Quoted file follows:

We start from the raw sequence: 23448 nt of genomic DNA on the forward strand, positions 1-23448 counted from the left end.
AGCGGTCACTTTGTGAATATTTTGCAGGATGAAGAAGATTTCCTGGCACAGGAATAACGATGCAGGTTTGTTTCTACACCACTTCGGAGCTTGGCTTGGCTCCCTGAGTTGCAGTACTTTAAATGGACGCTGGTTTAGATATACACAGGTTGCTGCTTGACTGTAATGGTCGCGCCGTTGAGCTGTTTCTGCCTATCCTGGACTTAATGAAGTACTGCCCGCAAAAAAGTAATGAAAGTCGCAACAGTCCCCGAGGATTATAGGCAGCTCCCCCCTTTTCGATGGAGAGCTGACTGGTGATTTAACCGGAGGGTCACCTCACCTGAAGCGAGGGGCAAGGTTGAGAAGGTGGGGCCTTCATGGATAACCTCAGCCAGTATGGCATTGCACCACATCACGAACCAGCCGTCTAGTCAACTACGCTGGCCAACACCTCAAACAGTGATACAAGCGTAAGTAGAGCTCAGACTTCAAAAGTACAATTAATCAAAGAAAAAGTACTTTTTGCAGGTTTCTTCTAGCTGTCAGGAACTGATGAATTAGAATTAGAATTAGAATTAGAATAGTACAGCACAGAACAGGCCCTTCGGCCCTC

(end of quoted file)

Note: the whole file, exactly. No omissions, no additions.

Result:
We start from the raw sequence: 23448 nt of genomic DNA on the forward strand, positions 1-23448 counted from the left end.
AGCGGTCACTTTGTGAATATTTTGCAGGATGAAGAAGATTTCCTGGCACAGGAATAACGATGCAGGTTTGTTTCTACACCACTTCGGAGCTTGGCTTGGCTCCCTGAGTTGCAGTACTTTAAATGGACGCTGGTTTAGATATACACAGGTTGCTGCTTGACTGTAATGGTCGCGCCGTTGAGCTGTTTCTGCCTATCCTGGACTTAATGAAGTACTGCCCGCAAAAAAGTAATGAAAGTCGCAACAGTCCCCGAGGATTATAGGCAGCTCCCCCCTTTTCGATGGAGAGCTGACTGGTGATTTAACCGGAGGGTCACCTCACCTGAAGCGAGGGGCAAGGTTGAGAAGGTGGGGCCTTCATGGATAACCTCAGCCAGTATGGCATTGCACCACATCACGAACCAGCCGTCTAGTCAACTACGCTGGCCAACACCTCAAACAGTGATACAAGCGTAAGTAGAGCTCAGACTTCAAAAGTACAATTAATCAAAGAAAAAGTACTTTTTGCAGGTTTCTTCTAGCTGTCAGGAACTGATGAATTAGAATTAGAATTAGAATTAGAATAGTACAGCACAGAACAGGCCCTTCGGCCCTC